Dustin McLarty, a Ph.D. in WSU’s School of Mechanical and Materials Engineering, received a $678,014 grant from the U.S. Department of Energy’s Advanced Research Projects Agency – Energy to further hybrid power systems research.

By developing hybrid power systems using pressurized solid oxide fuel cells, McLarty’s proposed system design will increase the flexibility of the system during operation and lowers costs while still exceeding the DOE’s efficiency targets. If successful, this new hybrid power system would bridge the natural gas powered energy industry of today with the all-renewable energy systems of the future.

“The difference between a traditional fuel cell and the solid oxide fuel cell is what you can do with it, such as co-producing hydrogen and natural gas,” McLarty explained. “This makes it a technology that works as a generator today and grid scale energy storage for renewable energy in the future.”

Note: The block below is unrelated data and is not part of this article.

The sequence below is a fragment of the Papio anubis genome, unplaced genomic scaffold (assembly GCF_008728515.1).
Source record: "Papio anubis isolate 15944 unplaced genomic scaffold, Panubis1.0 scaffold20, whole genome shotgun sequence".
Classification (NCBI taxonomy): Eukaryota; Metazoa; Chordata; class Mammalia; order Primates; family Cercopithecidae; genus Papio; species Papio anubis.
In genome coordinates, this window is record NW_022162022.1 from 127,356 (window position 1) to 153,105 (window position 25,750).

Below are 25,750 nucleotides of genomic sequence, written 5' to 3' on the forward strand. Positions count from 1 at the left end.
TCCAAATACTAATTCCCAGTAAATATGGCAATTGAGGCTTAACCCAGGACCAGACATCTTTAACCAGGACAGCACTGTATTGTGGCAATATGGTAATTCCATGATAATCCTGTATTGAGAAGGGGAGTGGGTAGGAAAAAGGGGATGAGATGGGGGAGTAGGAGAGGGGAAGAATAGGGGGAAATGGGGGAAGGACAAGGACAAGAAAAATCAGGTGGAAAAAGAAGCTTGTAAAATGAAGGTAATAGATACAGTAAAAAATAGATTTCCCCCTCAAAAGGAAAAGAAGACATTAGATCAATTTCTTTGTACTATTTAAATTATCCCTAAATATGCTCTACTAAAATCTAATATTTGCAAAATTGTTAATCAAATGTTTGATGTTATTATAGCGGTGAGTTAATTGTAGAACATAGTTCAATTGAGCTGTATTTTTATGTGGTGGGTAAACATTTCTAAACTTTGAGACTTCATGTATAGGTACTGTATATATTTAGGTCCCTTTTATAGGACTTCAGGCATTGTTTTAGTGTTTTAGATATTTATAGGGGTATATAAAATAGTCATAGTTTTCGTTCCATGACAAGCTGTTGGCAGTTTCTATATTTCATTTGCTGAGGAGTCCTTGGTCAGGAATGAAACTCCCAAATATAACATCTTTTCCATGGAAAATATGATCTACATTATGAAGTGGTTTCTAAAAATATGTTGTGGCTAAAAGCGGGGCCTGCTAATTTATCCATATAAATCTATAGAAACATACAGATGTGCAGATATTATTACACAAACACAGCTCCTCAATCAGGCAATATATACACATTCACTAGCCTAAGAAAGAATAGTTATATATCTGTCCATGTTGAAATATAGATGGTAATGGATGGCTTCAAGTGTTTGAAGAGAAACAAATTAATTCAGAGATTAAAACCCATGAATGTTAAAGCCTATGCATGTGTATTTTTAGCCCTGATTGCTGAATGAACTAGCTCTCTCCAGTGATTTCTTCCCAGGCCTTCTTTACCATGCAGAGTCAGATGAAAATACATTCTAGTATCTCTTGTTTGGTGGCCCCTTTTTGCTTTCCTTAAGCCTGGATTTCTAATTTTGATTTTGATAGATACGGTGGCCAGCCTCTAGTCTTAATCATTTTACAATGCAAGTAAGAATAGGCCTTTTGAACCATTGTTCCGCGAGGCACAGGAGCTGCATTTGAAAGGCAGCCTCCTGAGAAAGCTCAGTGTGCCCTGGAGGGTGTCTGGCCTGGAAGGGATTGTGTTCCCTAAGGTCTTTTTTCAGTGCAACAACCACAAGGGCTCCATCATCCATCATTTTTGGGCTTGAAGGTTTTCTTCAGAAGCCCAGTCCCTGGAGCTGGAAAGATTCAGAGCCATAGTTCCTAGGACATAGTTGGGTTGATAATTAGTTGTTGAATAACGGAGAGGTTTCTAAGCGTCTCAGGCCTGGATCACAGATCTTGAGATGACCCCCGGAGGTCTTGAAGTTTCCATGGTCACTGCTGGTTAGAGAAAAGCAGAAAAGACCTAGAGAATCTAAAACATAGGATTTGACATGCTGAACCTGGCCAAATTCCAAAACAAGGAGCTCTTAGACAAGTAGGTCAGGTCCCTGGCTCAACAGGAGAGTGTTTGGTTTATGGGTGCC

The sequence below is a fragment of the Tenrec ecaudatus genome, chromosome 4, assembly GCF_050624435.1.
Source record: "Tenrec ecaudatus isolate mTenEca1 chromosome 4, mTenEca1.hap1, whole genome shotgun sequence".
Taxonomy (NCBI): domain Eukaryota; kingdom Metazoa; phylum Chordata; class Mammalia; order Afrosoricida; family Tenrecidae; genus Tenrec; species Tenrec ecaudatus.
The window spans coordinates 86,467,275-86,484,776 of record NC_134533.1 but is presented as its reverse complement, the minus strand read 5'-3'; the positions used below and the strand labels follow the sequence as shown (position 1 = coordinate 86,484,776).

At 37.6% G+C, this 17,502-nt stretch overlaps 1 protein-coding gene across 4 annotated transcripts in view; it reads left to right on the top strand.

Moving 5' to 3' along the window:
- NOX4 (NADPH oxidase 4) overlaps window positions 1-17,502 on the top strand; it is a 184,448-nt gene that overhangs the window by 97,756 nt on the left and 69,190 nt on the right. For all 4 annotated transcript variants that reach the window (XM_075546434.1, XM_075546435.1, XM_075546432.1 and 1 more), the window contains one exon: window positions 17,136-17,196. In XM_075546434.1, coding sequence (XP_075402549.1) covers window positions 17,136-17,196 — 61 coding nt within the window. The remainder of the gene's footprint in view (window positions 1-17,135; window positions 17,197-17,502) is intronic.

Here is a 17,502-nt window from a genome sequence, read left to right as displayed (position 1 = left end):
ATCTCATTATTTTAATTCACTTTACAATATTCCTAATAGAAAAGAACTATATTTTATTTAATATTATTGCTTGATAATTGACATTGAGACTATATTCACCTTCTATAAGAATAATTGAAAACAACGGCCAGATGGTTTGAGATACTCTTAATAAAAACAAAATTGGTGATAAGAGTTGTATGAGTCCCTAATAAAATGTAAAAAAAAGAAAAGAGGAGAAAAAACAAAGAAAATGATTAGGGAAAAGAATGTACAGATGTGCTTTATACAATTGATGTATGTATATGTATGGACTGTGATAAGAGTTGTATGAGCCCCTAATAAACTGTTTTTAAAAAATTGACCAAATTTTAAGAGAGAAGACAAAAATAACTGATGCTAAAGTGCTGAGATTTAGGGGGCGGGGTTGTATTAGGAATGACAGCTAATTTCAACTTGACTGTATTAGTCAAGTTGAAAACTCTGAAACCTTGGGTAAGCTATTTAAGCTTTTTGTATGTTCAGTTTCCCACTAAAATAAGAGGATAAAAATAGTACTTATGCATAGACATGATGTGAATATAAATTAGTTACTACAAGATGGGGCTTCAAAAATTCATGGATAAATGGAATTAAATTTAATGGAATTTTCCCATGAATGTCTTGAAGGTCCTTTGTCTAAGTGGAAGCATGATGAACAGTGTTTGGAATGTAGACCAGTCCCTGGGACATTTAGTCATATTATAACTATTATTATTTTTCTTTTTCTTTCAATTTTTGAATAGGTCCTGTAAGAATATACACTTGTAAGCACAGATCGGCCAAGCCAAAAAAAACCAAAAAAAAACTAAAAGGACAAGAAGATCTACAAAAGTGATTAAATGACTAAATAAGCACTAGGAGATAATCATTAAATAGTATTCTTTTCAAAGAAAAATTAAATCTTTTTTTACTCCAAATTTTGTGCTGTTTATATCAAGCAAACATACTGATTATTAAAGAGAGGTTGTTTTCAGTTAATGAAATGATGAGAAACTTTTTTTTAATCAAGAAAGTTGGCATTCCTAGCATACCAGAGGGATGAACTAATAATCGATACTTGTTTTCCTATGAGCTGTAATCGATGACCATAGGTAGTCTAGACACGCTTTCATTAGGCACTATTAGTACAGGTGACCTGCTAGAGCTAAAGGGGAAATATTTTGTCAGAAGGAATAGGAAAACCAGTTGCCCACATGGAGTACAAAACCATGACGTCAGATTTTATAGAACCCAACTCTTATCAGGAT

This grant is part of the DOE’s Innovative Natural-Gas Technologies for Efficiency Gain in Reliable and Affordable Thermochemical Electricity-Generation (INTEGRATE). INTEGRATE seeks to build highly flexible and efficient energy solutions to dramatically increase grid efficiency, reduce cost and add resilience.  WSU is one of eight institutions that received a total of $16 million in grants for energy-centered research projects.